When frightened by a predator, these guys will attempt to flee, and if near a body of water, they dive into it and swim away. If cornered by a threat, they will extend and display the dewlap under its neck, stiffen and puff up its body, hiss, and bob its head at the aggressor. If threat persists they can lash with its tail, bite and use its claws in defense. The wounded are more inclined to fight than uninjured prey
Although they are quite slow in trees, these guys are agile swimmers. The offspring cling to their mother’s bellies for around 9 months or so. They cannot walk on all four limbs, and so they must use their front arms and claws to drag themselves across the rain forest floor
These fish are carnivorous fish and like to feed on smaller fish, shellfish, or insect larvae, but can be caught with nearly any bait. They commonly spawn during the spring, when the females lay strings of eggs in covered areas such as near branches or underwater plants.
Olivia likes bugs… of all kinds, as is apparent by her trivia for today. These are one of the most notorious insects; able to strip crops on a biblical scale and ruin local economies. They lead an inoffensive solitary life or sometimes live in swarms consisting of vast numbers, dependent on weather and available food. These guys can consume the approximate […]
These guys are quickly becoming a threatened species in The Philippines because of indiscriminate hunting. Collecting, transporting and trading without a license can be punishable by up to twelve years in jail and a fine of up to 1,000,000 pesos under Republic Act 9147 in addition to other applicable international laws. However, the trade runs unchecked due to the sheer number of illegal traders and reports of lucrative deals.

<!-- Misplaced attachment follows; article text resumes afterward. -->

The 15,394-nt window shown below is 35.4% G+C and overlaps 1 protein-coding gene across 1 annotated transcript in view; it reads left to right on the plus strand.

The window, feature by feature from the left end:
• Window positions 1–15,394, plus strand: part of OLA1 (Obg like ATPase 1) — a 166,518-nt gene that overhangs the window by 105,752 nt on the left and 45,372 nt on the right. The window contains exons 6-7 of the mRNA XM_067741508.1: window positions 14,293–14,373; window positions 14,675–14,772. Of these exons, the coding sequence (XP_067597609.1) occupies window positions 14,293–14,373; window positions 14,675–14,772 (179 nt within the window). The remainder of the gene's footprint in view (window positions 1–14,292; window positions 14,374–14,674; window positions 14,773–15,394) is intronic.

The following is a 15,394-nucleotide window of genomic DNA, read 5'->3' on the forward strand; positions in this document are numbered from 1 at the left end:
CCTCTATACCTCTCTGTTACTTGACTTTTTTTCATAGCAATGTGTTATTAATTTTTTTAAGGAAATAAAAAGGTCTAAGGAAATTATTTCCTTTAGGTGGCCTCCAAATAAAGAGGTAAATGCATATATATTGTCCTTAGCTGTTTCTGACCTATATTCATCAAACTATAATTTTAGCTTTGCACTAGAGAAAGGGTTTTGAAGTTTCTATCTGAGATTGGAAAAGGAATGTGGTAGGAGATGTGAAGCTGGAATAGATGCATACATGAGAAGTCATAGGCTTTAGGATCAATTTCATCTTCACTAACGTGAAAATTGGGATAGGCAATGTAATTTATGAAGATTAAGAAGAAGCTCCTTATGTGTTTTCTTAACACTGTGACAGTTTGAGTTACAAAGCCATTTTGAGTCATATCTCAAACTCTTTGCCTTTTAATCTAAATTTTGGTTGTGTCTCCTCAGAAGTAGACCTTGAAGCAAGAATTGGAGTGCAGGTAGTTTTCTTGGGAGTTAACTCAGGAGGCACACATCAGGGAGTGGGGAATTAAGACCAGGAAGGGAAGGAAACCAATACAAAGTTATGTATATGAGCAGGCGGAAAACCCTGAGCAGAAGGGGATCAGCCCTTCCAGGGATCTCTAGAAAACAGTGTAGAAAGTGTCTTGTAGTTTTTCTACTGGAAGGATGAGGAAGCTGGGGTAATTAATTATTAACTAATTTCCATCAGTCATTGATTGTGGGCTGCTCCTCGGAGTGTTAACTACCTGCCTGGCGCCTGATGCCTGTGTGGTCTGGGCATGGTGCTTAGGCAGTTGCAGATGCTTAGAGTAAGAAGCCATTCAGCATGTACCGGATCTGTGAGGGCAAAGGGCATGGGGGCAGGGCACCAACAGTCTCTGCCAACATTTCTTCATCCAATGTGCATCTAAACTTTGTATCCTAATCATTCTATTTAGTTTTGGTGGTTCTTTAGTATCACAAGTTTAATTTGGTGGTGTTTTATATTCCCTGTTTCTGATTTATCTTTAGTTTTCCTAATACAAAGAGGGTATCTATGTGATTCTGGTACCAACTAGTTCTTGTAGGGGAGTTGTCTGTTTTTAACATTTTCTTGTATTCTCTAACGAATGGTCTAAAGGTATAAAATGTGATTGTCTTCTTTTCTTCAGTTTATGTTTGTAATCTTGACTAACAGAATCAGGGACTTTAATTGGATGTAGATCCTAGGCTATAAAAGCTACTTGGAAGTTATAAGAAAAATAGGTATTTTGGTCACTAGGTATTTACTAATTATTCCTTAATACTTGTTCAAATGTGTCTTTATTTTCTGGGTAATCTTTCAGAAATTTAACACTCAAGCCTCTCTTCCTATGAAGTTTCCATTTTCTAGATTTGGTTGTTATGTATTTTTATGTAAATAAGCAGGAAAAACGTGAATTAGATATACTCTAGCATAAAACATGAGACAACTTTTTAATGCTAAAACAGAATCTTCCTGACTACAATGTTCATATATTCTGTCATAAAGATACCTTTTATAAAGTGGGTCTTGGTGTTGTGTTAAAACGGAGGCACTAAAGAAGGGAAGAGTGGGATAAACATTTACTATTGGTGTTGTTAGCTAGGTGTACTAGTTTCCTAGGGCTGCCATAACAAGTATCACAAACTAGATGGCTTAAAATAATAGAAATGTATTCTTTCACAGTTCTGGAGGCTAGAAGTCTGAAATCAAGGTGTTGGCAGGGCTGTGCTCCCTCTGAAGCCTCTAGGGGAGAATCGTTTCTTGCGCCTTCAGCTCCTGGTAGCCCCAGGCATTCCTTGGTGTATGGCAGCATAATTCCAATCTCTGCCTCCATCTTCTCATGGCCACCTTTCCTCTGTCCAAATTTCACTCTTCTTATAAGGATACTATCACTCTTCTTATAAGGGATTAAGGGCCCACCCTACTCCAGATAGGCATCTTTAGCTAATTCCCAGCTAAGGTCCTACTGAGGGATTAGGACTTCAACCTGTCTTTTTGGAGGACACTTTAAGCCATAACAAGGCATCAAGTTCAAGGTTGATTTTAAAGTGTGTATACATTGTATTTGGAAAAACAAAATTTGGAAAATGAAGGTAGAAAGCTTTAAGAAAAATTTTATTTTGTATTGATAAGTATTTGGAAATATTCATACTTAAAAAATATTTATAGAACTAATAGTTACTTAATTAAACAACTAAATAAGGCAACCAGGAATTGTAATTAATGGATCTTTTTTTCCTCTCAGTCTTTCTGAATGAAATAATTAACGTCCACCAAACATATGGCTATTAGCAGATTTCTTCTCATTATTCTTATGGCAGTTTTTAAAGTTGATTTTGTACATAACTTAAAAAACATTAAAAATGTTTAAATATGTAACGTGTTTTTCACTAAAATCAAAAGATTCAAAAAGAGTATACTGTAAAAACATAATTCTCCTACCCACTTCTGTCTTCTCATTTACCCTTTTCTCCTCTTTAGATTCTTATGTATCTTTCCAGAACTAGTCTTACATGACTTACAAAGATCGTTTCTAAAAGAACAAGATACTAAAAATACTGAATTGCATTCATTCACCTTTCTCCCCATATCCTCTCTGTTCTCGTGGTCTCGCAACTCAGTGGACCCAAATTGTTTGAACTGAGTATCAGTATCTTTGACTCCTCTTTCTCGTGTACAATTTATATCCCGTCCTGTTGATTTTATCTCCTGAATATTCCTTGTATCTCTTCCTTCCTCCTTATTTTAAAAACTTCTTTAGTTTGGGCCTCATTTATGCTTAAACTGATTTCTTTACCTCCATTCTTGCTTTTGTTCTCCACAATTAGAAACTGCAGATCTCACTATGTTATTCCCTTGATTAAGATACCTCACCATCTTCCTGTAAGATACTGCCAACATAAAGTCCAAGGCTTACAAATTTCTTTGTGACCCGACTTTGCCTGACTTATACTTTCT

These guys feed primarily on very large tubers (weighing as much as 1000 times their body weight) that they find deep underground through their mining operations, but also eat their own feces. (Tubers are various types of modified plant structures that are enlarged to store nutrients) A single tuber can provide a colony with a long-term source of food—lasting for months, or even years, as they eat the inside but leave the outside, allowing the tuber to regenerate.
These fish usually can be found around cleaning stations. The bigger fishes recognize them because they have a lateral stripe along the length of the body and their movement patterns. Upon recognizing them and successfully soliciting its attention client fish adopt a species specific pose to allow the these fish access to its body surface, gills and sometimes mouth.
These birds breed mainly on coasts, nesting on cliffs or in trees (which are eventually killed by the droppings), but also increasingly inland. 3-4 eggs are laid in a nest of seaweed or twigs. They can dive to considerable depths, but often feeds in shallow water. It frequently brings prey to the surface. A wide variety of fish are taken: they are often noticed eating eels, but this may reflect the considerable time taken to subdue an eel and position it for swallowing, rather than any dominance of eels in the diet.
Some species of this insect ‘drone’ quite loudly as they fly, like mechanical toys. These guys provide a waste disposal service. By collecting and feeding on their favorite food, these guys recycle material that would otherwise quickly swamp the landscape. These guys reach sexual maturity within 3-9 months and their breeding season is in the early summer in temperate climates: and all year long in tropical regions.
Life expectancy is more than 20 years, but is typically shorter because of hunting and human expansion. Solitary outside of mating season, they are one of the more aggressive snake species found in North America because they rarely back away from confrontation. When threatened they usually coil and rattle to warn aggressors
These kangaroos will associate in small groups of 2-4 members. The most common groups are females with young-at-foot. In areas with higher densities of kangaroos, females coalesce in larger groups usually with one male. Membership of these groups is very flexible, and males (boomers) are not territorial, fighting only over females (flyers) that come into heat.
Like other large whales, these whales were and still are target for the whaling industry. Due to over-hunting, its population fell by an estimated 90% before a whaling moratorium was introduced in 1966. Stocks have since partially recovered; however, entanglement in fishing gear, collisions with ships, and noise pollution also remain concerns.